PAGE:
Cost of atrial fibrillation in United States managed care organizations

Michael H Kim, Jay Lin, Mohamed Hussein, Charles Kreilick, David Battleman
Advances in Therapy 2009, 26 (9): 847-57

INTRODUCTION: Atrial fibrillation (AF) has been shown to be associated with high healthcare costs; however, limited data are available from large-scale studies quantifying the overall cost burden of AF in the USA. We therefore aimed to provide an up to date estimate of the overall per-patient costs of AF in managed care organizations across the USA.

METHODS: This retrospective cohort study used claims data from the Integrated Healthcare Information Systems National Managed Care Benchmark Database from January 2005 to December 2006. Patients included in the analysis were aged > or =20 years and had at least two outpatient AF-related claims without hospitalization, or a hospitalization with a primary or secondary discharge diagnosis of AF in 2005. AF-related inpatient and outpatient costs over 12 months from the initial outpatient claim or first hospitalization were examined. For secondary AF hospitalizations, incremental costs associated with AF were measured by comparing costs for patients with AF with a group of matched controls hospitalized without AF.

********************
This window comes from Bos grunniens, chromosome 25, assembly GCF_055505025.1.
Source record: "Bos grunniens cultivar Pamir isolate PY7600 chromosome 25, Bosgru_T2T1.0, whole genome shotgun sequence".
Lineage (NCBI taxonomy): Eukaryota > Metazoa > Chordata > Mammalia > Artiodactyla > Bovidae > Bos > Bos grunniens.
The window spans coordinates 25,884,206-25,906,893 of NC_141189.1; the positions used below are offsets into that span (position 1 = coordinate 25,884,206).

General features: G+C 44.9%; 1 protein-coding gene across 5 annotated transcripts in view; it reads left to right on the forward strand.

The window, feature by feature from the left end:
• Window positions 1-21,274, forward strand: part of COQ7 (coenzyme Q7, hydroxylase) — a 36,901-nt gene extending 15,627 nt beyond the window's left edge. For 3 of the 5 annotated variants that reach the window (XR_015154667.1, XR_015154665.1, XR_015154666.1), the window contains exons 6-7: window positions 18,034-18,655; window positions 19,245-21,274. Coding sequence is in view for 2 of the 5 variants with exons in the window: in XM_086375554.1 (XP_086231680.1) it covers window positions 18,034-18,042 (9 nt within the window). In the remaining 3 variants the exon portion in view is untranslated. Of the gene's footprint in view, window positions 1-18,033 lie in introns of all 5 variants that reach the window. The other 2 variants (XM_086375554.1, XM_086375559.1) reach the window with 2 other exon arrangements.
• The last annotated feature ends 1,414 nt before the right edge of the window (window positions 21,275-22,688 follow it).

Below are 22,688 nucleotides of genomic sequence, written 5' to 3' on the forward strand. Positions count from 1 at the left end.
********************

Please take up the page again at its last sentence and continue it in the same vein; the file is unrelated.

RESULTS: In total, 35,255 patients diagnosed as having AF (5008 with a primary AF diagnosis, 10,776 with a secondary AF diagnosis, 19,471 with outpatient-managed AF), and 20,571 controls without AF, were included in the analysis. Over 12 months, for primary AF hospitalization patients, inpatient costs were $11,306.53 and outpatient costs were $2826.78 (total $14,133.30) per patient. For hospitalized patients with secondary AF, incremental AF-related inpatient costs were $5181.19 and outpatient costs were $1376.33 (total $6557.52). For AF patients with outpatient management in 2005, 12-month AF-related costs were $2177.30 ($175.47 for AF hospitalizations in 2006 and $2001.85 for outpatient costs).

CONCLUSIONS: Overall costs of AF in the US managed care organizations are high. Costs are primarily due to inpatient expenses. Improved disease management strategies to reduce AF-related hospitalizations and decrease the overall cost burden of AF are needed.

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